The idea was floated at U.N-sponsored Yemen peace talks in Sweden aimed at building confidence-building measures that could eventually lead to a ceasefire to halt air strikes by a Saudi-led coalition that have killed thousands of civilians, and Houthi missile attacks on Saudi cities.
Yemen's warring sides agreed on Thursday to free thousands of prisoners, in what U.N. mediator Martin Griffiths called a hopeful start to the first peace talks in two years to end a war that has pushed millions of people to the verge of starvation.
Griffiths wants a deal on reopening Sanaa airport, shoring up the central bank and securing a truce in Hodeidah, the country's main port, held by the Houthis and a focus of the war after the coalition launched a campaign to capture it this year.
Marwan Dammaj, Yemen's minister of culture in the internationally recognised government of President Abd-Rabbu Mansour Hadi, told Reuters Sanaa airport should be re-opened to put "an end to the people's suffering regarding transportation".
"But it should be a domestic airport from where Yemenis can go to Aden and then leave to international destinations," added Dammaj, a member of the government delegation.
Hamza Al Kamali, another member of the delegation, said airplanes must stop in airports in the southern city of Aden or Sayun, east of the capital, for inspection before leaving Yemen.
The Houthis were not immediately available for comment.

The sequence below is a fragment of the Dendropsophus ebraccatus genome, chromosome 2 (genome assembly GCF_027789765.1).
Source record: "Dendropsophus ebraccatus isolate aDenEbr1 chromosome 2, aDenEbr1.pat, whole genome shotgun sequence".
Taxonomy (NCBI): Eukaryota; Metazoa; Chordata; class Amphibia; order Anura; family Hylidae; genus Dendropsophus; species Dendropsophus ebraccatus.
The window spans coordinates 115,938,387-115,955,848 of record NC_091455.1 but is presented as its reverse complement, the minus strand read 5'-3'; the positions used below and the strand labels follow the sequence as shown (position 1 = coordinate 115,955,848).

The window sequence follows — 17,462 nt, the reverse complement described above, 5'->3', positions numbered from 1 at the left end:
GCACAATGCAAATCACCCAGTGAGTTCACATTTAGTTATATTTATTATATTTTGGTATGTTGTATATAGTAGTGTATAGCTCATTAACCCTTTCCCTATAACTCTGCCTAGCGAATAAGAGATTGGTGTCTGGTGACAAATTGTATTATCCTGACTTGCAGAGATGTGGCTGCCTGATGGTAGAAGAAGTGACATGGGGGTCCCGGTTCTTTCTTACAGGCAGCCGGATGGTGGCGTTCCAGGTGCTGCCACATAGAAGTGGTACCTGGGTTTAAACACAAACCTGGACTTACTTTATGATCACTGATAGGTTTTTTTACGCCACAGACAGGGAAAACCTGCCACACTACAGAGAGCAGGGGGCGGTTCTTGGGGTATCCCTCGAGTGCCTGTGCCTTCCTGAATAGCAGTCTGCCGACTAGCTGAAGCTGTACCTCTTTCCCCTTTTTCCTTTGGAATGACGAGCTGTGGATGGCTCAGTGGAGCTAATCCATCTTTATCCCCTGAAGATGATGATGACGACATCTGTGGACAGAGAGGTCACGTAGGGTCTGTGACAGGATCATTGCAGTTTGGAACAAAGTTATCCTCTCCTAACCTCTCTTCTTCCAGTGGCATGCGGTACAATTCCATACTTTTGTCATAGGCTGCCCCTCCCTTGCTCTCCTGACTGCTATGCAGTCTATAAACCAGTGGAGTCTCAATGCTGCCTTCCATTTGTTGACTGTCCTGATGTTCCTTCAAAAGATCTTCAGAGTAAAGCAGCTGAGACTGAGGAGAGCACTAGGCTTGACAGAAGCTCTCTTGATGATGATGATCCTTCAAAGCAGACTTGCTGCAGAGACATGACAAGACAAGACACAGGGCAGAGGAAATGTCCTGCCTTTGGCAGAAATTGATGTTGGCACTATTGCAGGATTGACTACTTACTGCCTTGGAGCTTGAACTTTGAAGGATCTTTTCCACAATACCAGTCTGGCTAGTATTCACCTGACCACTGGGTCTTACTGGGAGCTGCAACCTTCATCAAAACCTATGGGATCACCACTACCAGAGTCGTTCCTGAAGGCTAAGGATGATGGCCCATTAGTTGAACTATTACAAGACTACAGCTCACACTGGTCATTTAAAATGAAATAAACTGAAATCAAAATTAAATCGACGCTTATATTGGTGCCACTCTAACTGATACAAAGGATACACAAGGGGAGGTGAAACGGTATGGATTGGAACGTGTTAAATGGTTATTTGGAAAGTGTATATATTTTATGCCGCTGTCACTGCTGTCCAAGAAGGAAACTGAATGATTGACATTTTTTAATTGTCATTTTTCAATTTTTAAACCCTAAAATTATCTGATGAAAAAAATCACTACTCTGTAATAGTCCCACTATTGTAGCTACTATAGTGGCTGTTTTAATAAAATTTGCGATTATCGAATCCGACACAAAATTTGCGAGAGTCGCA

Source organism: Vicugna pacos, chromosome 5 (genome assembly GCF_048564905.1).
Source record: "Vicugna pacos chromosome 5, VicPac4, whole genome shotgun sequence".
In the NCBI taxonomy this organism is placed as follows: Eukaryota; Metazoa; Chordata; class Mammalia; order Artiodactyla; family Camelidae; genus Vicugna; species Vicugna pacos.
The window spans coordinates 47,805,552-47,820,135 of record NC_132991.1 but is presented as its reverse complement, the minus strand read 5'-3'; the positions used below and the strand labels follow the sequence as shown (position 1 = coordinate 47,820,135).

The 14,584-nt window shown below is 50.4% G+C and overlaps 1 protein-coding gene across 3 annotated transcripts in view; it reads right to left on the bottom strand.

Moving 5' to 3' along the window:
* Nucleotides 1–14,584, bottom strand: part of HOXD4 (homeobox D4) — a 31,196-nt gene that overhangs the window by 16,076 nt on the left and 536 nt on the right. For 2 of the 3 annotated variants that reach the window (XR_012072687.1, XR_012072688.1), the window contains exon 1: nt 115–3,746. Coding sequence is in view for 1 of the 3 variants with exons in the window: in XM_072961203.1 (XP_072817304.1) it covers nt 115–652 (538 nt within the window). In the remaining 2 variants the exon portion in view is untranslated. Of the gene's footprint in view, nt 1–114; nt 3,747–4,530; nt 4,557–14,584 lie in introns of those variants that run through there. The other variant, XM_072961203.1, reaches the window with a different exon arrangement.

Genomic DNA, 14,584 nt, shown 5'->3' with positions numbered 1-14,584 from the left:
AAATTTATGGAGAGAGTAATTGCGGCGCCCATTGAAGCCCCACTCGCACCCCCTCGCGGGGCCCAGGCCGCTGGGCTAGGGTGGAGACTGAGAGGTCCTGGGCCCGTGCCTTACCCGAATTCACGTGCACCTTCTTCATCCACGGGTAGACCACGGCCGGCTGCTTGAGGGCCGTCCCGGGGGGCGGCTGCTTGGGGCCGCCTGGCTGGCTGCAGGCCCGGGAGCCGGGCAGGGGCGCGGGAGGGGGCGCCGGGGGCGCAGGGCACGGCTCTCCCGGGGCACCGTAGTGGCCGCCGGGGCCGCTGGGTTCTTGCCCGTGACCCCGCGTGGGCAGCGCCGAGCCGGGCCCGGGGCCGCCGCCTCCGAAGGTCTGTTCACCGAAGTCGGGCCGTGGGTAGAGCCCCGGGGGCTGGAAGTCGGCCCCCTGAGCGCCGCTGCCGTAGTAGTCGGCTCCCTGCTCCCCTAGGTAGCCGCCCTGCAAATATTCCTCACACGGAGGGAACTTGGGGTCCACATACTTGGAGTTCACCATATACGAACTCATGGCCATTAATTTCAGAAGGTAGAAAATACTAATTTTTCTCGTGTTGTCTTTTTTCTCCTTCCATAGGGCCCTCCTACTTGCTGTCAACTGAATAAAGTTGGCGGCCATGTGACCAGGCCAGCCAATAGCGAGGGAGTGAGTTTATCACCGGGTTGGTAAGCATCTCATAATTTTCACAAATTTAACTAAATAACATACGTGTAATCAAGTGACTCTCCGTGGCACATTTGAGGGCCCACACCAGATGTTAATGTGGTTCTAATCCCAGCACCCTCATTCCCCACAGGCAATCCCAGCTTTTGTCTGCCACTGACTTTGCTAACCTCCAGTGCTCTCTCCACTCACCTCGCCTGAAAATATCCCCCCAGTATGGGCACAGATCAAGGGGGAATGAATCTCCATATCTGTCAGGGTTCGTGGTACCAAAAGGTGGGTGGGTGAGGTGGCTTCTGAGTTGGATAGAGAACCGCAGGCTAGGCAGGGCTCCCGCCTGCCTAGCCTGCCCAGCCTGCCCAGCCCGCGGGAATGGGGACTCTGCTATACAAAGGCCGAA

The war has killed tens of thousands of people and spawned what the United Nations calls the world's direst humanitarian crisis, since a Saudi-led Arab coalition intervened in 2015 to restore a government ousted by the Iran-aligned Houthi movement.
No talks have been held since 2016, and the last attempt in Geneva in September failed when the Houthis did not attend.
The United Nations is trying to avert a full-scale assault on Hodeidah, the entry point for most of Yemen's commercial goods and aid.
Both sides have reinforced positions in the Red Sea city in sporadic battles after a de-escalation last month. The other main route in and out of Houthi territory is Sanaa airport, but access is restricted by the Saudi-led coalition which controls the air space.
Yemen's government is sticking to its position that Hodeidah should be under its control, said Kamali.
"We say that the city should be controlled by a police force from Hodeidah's sons and not the Houthis. We cannot legitimise the presence of the Houthi in Hodeidah."
The war, widely seen across the region as a proxy conflict between Saudi Arabia and Iran, has been in stalemate for years, threatening supply lines to feed nearly 30 million inhabitants.
The Houthis control Sanaa and the other most populated areas, while the ousted government based in the southern city of Aden has struggled to advance despite the aid of Arab states.
Humanitarian suffering in one of the world's poorest countries has added to pressure on the parties to end the conflict, with faith in the Saudi-led war effort flagging among Western allies that arm and support the coalition.
Outrage over the Oct. 2 murder of Saudi journalist Jamal Khashoggi at the kingdom's Istanbul consulate has also undermined Western support for Riyadh's regional activities. (Writing by Michael Georgy; Editing by Alison Williams)
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